Salt and Seniors

I confess: I am a saltaholic. I salt almost all my foods (yes, usually before even tasting) saltand crave salty/crunchy snacks, like pretzels and peanuts.

You hear and read all the medical people saying, as you get older, you should really limit your salt intake because it is bad for you.

But my blood pressure is low and, more importantly, I really sweat and deplete my system of salt and electrolytes on hot tennis days. In “the old days,” they actually used to give athletes salt pills to take on hot days.

So, you knowledgeable people… limit the intake or “listen to your body”???

2 thoughts on “Salt and Seniors

  1. The running experts say that the more salt you take in the more you will sweat. Eat your chips after your match bill

  2. The relationship between salt, fluid levels in the body and blood pressure was highlighted recently in a study published on-line in the journal Hypertension [1]. In this study, individuals were put at different times on low and high sodium diets, each for a period of a week. These individuals were all suffering from what is termed ‘resistant’ hypertension. Which means that despite multiple medications, the blood pressure remains high. The average number of medications taken by participants in this trial was 3-4. Average blood pressure was 146/84 mmHg.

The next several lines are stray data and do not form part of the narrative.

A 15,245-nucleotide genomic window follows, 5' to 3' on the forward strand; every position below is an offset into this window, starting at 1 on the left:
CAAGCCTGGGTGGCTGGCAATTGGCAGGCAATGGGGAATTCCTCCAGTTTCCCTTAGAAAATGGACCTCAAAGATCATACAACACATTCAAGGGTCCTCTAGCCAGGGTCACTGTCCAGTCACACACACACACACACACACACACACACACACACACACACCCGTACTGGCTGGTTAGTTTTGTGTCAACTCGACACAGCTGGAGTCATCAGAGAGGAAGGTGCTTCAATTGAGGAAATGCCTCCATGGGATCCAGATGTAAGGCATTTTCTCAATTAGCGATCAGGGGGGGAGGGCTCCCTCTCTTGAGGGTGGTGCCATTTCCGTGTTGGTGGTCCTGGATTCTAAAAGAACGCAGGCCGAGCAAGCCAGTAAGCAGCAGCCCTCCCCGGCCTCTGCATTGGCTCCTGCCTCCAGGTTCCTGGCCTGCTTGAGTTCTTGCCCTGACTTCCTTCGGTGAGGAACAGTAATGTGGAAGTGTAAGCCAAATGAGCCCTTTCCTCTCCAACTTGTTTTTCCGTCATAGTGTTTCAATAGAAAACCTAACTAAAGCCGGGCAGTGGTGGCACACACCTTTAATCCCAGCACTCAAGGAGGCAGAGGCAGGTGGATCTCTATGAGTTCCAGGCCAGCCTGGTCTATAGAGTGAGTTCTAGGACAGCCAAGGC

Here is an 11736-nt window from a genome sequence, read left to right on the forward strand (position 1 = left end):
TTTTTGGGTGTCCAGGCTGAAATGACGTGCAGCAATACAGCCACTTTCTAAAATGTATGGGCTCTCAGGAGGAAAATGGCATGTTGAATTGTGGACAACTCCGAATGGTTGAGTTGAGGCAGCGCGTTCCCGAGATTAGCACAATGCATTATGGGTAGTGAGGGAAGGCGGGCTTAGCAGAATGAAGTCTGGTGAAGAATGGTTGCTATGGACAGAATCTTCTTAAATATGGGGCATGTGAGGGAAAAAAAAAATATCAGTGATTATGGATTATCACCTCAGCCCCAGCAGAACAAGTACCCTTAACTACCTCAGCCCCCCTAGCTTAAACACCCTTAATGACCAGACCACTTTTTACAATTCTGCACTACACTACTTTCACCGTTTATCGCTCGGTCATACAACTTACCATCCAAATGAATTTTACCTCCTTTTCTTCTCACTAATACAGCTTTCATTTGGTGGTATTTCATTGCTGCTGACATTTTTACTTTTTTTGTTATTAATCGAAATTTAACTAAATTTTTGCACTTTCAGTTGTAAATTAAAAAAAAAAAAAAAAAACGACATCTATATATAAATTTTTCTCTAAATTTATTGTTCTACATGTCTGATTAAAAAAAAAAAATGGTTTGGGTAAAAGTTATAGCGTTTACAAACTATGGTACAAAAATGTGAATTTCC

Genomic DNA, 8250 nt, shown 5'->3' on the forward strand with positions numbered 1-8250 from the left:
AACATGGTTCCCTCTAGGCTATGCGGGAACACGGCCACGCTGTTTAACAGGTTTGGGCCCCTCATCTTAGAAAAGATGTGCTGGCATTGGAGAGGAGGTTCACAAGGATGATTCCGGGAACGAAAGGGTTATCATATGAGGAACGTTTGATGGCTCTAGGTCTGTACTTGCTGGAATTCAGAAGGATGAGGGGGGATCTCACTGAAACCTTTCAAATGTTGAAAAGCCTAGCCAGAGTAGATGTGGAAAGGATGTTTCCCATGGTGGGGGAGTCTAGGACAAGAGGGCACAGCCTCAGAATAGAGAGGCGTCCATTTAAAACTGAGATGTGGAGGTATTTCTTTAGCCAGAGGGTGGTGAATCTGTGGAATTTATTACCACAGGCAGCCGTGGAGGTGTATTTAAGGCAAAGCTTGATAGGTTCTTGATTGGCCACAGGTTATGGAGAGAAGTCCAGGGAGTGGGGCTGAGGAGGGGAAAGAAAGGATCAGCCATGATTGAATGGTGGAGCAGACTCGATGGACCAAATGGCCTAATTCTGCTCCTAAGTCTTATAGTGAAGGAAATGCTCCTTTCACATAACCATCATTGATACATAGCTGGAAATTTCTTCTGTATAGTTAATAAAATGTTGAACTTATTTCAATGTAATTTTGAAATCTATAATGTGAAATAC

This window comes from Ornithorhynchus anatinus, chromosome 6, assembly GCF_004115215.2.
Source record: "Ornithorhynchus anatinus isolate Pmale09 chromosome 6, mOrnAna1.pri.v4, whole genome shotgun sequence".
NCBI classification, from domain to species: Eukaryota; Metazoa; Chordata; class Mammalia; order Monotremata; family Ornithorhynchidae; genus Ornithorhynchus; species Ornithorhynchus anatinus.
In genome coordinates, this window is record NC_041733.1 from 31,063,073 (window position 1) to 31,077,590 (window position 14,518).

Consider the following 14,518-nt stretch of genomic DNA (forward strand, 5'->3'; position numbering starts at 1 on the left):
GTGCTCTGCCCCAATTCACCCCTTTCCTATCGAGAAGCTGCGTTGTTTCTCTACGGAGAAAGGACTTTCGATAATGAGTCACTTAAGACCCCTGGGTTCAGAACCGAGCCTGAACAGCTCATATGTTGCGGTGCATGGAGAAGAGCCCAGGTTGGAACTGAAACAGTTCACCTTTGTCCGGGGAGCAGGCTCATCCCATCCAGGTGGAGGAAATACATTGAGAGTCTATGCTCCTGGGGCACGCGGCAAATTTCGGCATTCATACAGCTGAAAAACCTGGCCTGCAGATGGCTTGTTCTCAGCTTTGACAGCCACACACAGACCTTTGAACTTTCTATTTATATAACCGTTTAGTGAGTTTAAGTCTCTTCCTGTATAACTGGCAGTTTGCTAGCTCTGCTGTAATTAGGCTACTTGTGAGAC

The high sodium diet contained 5.75 grams of sodium (about 14.5 grams of salt) a day. The low sodium diet contained 1.15 grams of sodium (about 2.9 grams of salt) a day.

    Compared to the high salt diet, the low-salt diet reduced blood pressure significantly: the systolic (higher) and diastolic (lower) blood pressure dropped by about 23 and 9 mmHg respectively. Chemical analysis of the blood revealed that this was most likely due to a reduction in blood (plasma) volume.

    Those with raised or borderline raised blood pressure may like to consider cutting back on salt. 80-90 per cent of the salt consumed in the Western diet comes from processed foods, some of which are extremely salty but don’t necessarily taste it. For example cornflakes, gram for gram, contain as much salt as seawater. Processed food is the place to look to effectively cut down on salt intake. After that, we might consider limiting what we add during cooking and at the table too.

    Another nutritional approach to combating high blood pressure is to increase intake of potassium (found, for example, in fruits and vegetables).

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